# Tagged Questions

Interferometry is the name for a class of measurement techniques based on the interference of coherent optical fields or other electromagnetic radiation. Generally, Interferometric measurements are extremely accurate, but can be difficult to perform. Common uses for interferometry are optical ...

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### Distortion of interference pattern at LIGO

Does the vibration due to the earthquakes distort the interference pattern of LIGO's interferometer?
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### Physics of detection of coherent light in an incoherent background using the more compact Fabry Perot interfeometer?

I read University Of California Berkeley Professor J. Bokor's Chapter 7 course notes , shown below as an imgur image , on Temporal Coherence tonight. I am sending an email to Professor J. Bokor ...
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### What does phase shift represent in a Mach-Zehnder interferometer?

When describing the polarization of a photon, phase refers to the difference in the phases of the polarization components. E.g.: $|\psi\rangle$ = $|L\rangle$ + $i|R\rangle$ can be said to have a ...
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### Pound-Drever-Hall frequency stabilisation technique

I am having some difficulty understanding the Pound-Drever-Hall frequency stabilisation technique, when locking a laser to a stable cavity. As far as I understand: We emit the laser frequency, f0....
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### Large angle of incidence equation for the Fabry Perot interferometer

What is the large angle of incidence equation for the Fabry Perot interferometer operating in the visible light spectrum? Most optics textbooks only derive the small angle of incidence equation for ...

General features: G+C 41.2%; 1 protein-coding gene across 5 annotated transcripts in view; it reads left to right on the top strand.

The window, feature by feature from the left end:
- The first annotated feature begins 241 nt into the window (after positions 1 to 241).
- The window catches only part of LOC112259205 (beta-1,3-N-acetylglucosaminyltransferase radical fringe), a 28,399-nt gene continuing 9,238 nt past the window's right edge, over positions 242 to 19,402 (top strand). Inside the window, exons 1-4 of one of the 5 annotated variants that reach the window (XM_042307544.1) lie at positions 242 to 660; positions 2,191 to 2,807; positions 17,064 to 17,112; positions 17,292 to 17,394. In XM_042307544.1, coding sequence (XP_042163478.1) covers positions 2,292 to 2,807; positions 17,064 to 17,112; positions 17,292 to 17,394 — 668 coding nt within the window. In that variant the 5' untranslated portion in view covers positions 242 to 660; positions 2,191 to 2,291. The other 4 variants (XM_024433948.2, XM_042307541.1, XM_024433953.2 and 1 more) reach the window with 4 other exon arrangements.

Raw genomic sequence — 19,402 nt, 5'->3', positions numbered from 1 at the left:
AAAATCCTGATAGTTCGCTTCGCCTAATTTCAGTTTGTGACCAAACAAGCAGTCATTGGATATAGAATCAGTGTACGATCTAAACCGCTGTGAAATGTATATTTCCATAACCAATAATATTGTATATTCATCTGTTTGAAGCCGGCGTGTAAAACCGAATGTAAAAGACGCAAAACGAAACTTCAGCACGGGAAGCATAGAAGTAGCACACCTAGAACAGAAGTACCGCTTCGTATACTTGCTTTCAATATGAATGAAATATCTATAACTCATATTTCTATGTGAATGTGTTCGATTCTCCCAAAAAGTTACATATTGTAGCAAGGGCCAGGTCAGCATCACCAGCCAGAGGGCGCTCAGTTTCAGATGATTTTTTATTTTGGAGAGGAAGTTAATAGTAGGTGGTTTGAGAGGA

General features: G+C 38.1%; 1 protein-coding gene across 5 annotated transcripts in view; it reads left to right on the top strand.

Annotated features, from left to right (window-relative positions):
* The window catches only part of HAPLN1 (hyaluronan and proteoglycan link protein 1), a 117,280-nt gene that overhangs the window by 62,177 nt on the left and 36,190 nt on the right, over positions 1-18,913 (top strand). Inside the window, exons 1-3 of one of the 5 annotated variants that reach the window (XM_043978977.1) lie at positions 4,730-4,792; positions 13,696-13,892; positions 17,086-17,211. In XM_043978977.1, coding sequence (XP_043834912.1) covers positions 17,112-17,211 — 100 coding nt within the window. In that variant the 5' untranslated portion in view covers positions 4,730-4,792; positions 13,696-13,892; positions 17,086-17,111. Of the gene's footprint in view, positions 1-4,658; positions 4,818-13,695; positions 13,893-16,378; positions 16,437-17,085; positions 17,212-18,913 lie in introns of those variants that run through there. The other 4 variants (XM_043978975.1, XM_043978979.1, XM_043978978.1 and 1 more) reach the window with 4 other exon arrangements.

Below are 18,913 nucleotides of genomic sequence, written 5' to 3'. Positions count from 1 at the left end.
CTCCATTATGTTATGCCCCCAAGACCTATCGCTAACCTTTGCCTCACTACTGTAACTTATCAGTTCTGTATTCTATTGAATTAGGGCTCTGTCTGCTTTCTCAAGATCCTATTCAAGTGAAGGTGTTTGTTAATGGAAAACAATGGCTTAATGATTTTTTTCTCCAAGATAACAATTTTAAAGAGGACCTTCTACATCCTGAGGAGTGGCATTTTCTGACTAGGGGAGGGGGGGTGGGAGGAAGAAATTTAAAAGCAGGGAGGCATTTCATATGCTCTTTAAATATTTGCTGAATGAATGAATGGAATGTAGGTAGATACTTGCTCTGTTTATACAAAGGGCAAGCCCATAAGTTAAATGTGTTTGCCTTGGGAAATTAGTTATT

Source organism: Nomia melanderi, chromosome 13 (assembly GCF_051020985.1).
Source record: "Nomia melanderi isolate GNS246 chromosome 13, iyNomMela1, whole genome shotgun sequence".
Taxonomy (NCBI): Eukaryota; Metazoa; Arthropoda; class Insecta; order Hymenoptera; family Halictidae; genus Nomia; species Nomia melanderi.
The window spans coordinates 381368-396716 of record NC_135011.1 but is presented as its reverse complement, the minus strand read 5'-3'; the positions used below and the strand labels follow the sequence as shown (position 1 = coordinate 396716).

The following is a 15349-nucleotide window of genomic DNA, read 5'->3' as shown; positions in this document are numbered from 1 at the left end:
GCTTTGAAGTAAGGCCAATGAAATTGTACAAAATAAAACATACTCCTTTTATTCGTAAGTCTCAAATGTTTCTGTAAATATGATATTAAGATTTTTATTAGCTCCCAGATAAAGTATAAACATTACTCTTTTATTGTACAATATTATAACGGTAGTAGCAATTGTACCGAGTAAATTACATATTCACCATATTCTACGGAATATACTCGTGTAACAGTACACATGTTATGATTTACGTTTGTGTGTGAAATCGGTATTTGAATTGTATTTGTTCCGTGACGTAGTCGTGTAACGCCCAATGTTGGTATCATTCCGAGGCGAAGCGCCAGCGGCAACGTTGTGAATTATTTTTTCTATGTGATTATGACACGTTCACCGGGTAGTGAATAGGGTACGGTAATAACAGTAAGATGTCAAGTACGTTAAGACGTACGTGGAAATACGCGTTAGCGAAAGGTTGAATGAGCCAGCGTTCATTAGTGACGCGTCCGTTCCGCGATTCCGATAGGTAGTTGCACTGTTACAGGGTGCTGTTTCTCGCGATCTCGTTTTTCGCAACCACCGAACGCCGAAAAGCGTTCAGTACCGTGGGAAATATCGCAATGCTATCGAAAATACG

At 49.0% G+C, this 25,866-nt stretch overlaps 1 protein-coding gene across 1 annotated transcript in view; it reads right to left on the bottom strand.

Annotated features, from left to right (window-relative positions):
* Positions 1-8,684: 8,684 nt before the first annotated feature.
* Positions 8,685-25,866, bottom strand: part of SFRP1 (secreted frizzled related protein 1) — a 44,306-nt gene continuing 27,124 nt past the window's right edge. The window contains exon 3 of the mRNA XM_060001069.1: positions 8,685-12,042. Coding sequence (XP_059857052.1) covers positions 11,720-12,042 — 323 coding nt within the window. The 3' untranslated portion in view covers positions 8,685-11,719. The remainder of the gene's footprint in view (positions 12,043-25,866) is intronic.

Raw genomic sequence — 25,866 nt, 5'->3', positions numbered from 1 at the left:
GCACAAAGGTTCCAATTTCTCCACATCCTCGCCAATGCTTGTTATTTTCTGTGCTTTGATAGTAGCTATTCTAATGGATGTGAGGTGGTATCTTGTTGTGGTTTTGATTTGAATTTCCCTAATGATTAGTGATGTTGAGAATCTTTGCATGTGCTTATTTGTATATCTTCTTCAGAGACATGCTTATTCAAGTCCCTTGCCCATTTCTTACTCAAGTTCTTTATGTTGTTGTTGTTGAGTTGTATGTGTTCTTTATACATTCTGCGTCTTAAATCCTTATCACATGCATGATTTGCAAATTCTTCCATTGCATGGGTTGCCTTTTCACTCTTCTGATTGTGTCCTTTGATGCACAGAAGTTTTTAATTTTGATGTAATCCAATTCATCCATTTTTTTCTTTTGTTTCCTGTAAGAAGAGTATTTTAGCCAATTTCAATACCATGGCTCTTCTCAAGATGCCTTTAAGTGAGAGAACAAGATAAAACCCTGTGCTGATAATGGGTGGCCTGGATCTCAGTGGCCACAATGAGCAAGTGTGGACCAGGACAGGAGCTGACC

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### Why do LIGO use a quarter wavelength for detecting gravitational waves?

I have already researched into this and I am left slightly confused still. I have gathered that the use of a quarter wavelength is to turn a linearly polarised wave into a circularly polarised wave. ...
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### Measuring tides in a swimming pool

The tidal range of a perfectly fluid inertialess ocean on the Earth (taking into account lunar tides only) is approximately half a metre: this is the range between "high" and "low" points of an ...
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### Photons with half integer angular momentum - what's happening?

I have just read this article - what is happening? Analysing these beams within the theory of quantum mechanics they predicted that the angular momentum of the photon would be half-integer, and ...
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### How thermal noise is avoided in LIGO?

I think I have understood properly the principle of LIGO, however the sensitivity is around $10^{-18}~\rm m$ of accuracy of distortion. That looks pretty small... just starting with simpler phenomena, ...
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### How does LIGO reduce noise below what it is detecting? [duplicate]

LIGO is designed to detect changes in length on the order of 10,000ths the scale of a proton. I know they are extremely well isolated from their surroundings, but how could we even approach isolation ...
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### Why are the arms of the LIGO interferometer so long? [duplicate]

The LIGO experiment consists of two interferometers, where each one of them has two 4 km long arms. Within these, light is further trapped via Fabry-Pérot cavities to achieve a total path length of ...
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### How much time distortion was caused by GW150914?

I understand (at least I think I understand) that LIGO used distortion of space to detect GW150914 (one arm grew longer, the other arm grew shorter, causing interference in the returning laser-pulse ...
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### Orientation of the LIGO Arms

The orientation of the interferometer arms at both sites are approximately Northeast-Southwest and Nortwest-Southeast, though I assume that, on account of the Earth's curvature, no pair of arms is ...
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### LIGO discovery: if the space “time” metric is changed, how is it measured? [duplicate]